A Review of Nightmares: A New Decade of Modern Horror, edited by Ellen Datlow

Review by Paul StJohn Mackintosh

nightmarescover1Your Best Nightmares

Ellen Datlow is a tremendously influential figure in horror circles, and this collection is one more significant milestone to be set among the score or so other titles and collections listed in its front matter. As Datlow writes in her introduction to the book, Nightmares: A New Decade of Modern Horror could be considered a sequel to Darkness: Two Decades of Modern Horror, an anthology that covered the years 1985 to 2005.” Publishers Weekly called that “an anthology to be cherished and an invaluable reference for horror aficionados.” And as a follow-up, this doesn’t disappoint – given what we’ve seen in horror over the past decade, that’s no surprise. As Datlow also writes, with considerable understatement, “2005–2015 has been a great period for short horror fiction.” Read more »

The Cat’s House, fiction by Alana I. Capria



“When the tattooing was over, the cat nuns wiped my back with alcohol and cat saliva. There is no mouth holier than the cat god’s, the nuns said, and applied their own tongues as salve. They worked their tongues up and down my back until I felt faint.”

"Dioses" © Melissa Lozada, 2016

“Dioses” © Melissa Lozada, 2016

IN THE CAT god’s house, nuns carry silver-plated dishes of raw fish.

The cat god has a name I can’t understand, heavy with consonants, limited in vowels. The cat god stands with limbs twitching and does what it was born to do. The cat god fluffs its whiskers. The cat god rules.

The cat god has twelve nuns. They get down on their knees and clean it with their tongues—dozens of pink nubs coming out of human mouths and swatting against coarse fur. They rub the hard crusts from the corners of its eyes. The cat god sits on a litter box throne, the nuns at the ready to clean what reeks—swollen intestines and blocked up anus.

The cat god is gray, of course. The color of nothing. The cat god’s eyes are gold-blue, with flecks of green along the edges. It blinks slowly, lowering its lids as if they are heavy. The languorous act makes it seem ready to sleep. But the cat god doesn’t sleep. The nuns don’t sleep. I never see those eyes close. Read more »

A Review of The Fisherman, a novel by John Langan

Review by Paul StJohn Mackintosh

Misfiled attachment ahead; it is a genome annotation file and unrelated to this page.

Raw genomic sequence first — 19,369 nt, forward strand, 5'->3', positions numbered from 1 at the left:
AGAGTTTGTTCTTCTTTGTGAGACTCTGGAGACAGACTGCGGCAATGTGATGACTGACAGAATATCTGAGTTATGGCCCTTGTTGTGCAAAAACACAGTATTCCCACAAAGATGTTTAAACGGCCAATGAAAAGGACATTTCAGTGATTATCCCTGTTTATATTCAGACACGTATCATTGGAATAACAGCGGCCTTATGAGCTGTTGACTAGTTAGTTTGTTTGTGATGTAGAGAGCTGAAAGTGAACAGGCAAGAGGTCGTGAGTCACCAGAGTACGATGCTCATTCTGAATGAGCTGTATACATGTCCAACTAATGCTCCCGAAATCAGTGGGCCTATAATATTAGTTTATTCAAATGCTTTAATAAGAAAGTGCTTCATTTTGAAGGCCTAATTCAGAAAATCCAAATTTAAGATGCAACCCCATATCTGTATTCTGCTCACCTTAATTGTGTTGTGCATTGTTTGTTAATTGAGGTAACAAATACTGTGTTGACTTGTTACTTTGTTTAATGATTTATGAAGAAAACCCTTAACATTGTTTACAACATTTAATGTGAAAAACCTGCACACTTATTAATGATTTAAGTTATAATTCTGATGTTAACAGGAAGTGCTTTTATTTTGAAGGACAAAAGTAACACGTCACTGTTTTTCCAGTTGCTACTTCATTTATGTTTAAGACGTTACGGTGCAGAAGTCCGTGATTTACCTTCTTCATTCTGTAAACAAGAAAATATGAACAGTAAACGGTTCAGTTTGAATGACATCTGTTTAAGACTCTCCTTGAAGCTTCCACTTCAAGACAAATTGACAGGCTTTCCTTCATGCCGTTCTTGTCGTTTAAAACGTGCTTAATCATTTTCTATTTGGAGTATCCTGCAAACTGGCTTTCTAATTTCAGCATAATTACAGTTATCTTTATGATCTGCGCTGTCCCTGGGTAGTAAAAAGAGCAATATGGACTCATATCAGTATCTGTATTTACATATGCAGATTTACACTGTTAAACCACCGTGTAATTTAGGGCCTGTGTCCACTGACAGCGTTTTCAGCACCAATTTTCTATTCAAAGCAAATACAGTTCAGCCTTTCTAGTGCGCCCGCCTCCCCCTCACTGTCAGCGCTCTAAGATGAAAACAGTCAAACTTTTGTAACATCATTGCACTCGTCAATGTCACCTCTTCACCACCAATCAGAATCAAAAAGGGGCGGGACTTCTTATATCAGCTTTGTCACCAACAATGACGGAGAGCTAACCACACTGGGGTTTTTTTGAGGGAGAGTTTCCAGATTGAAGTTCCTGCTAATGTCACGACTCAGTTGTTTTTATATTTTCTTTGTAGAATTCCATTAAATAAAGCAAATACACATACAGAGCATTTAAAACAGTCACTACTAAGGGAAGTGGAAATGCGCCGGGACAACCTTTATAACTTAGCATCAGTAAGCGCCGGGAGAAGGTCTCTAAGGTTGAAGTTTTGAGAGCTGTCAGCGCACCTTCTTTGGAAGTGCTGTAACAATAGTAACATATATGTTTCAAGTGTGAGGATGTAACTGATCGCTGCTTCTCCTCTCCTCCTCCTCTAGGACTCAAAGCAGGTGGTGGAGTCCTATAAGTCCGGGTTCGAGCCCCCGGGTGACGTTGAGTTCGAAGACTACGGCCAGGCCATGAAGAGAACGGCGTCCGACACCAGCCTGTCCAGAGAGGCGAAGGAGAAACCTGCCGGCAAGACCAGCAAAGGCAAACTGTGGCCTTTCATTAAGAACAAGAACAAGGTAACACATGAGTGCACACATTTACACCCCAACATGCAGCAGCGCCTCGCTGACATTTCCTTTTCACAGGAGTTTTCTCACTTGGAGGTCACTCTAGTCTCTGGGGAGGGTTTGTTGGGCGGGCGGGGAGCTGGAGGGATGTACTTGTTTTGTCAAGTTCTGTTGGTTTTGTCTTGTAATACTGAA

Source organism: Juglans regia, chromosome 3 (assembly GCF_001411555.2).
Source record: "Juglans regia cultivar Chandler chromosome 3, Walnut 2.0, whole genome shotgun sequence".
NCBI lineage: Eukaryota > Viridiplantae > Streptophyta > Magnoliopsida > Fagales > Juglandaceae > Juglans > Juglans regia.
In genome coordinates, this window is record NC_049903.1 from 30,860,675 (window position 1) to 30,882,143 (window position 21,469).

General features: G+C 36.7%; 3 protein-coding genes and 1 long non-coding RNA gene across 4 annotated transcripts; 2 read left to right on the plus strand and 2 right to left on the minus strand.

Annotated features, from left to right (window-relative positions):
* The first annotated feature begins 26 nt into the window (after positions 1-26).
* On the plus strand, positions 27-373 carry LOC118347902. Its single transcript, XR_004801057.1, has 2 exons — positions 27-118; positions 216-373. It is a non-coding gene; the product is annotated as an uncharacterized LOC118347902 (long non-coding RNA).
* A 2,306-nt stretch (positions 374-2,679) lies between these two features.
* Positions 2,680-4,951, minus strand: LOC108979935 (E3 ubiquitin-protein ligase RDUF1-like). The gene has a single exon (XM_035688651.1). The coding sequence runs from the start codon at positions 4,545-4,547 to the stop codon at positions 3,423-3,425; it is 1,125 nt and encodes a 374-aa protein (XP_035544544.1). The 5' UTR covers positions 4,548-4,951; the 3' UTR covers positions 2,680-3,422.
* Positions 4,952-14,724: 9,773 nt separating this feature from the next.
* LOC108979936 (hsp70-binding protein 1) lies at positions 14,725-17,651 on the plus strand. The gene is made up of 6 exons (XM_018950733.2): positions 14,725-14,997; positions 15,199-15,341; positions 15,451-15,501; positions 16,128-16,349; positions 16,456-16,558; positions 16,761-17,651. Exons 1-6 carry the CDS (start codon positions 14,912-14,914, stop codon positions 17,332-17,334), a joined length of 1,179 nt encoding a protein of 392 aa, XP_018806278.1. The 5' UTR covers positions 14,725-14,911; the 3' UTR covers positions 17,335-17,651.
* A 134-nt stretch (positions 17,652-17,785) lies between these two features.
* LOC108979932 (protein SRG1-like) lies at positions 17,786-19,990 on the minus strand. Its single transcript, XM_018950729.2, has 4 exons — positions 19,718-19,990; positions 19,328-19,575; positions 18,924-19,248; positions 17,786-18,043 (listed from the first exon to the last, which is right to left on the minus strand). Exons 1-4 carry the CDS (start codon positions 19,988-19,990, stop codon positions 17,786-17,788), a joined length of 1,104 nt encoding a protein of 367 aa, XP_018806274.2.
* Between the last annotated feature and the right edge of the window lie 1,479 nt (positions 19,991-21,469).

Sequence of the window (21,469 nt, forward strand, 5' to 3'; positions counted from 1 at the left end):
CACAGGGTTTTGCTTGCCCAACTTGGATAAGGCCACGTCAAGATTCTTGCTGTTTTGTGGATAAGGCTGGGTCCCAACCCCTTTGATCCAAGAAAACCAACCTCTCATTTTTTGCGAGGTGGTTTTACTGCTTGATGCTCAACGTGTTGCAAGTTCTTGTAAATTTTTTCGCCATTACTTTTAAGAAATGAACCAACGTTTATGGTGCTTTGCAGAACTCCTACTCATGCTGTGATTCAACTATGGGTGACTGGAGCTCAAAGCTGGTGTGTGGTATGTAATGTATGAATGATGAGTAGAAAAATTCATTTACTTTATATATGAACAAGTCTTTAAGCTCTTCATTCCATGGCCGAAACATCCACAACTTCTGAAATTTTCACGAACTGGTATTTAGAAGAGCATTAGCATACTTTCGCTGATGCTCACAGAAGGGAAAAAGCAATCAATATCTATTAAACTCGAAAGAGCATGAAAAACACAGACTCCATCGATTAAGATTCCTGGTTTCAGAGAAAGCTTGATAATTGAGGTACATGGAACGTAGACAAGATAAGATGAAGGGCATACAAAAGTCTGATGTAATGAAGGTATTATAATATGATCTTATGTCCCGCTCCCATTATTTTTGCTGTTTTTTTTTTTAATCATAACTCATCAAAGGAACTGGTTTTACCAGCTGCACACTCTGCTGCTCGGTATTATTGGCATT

review of The Fisherman by John Langan,Draw Out Leviathan

Horror author and scholar John Langan has produced some of the new century’s most representative dark and weird tales, the kind of work that anyone getting into the modern genre cannot ignore, not least because they so perceptively interrogate the entire tradition. Any new book by him, then, is an event, and The Fisherman does not disappoint – it’s a Leviathan of a story, from the very excellent Word Horde. No spoiler alert needed here, really, but when Abe and Dan, both widowers, light out to Dutchman’s Creek in upstate New York for some fishing, they pull up some real monsters, cryptozoological and personal, but also ontological and spiritual. For these are very deep waters indeed.

Langan is a formidably learned and sophisticated writer, and this tale as much as many of his others is about storytelling and the act of spinning a yarn in itself, as much as the ostensible topic of the tale. “I’ve been fishing for a long time, now, and as you might guess, I know a story or two. That’s what fishermen are, right? Storytellers,” says Abe. The nested box construction of The Fisherman takes readers in to the heart of the mystery through a series of concentric tales stretching over a hundred years – only to leap out of the heart of the maze and grab you at the end. By that time, you’ll have been initiated into the dark presence of Der Fischer, the other things that lurk beneath the waters of Dutchman’s Creek, and even grimmer bottom dwellers under the surface of the world. Read more »

Inspiration 1.2, fiction by Jane Lebak


“One day, a man named Bob established contact parameters with a woman named Jill, and they mutually negotiated a system of information transfer between them which they defined as love.”                                 


Inspiration 1.2.webMY WIFE GREETS me with a kiss and, “You need to debug the house.”

As I pull off my coat, she adds, “None of the lights are working except the one over your reading.” She takes my bag and hands me the tablet computer. “It won’t let me login, either.”

I head to the recliner, wondering what she thinks I can do that she couldn’t. I wait for the operating system to recognize my palm print, but thirty seconds later, it still hasn’t cleared me.

“And your problem is…?” I mutter, resting the tablet on my lap while reclining my seat. I’m getting too old for this. Read more »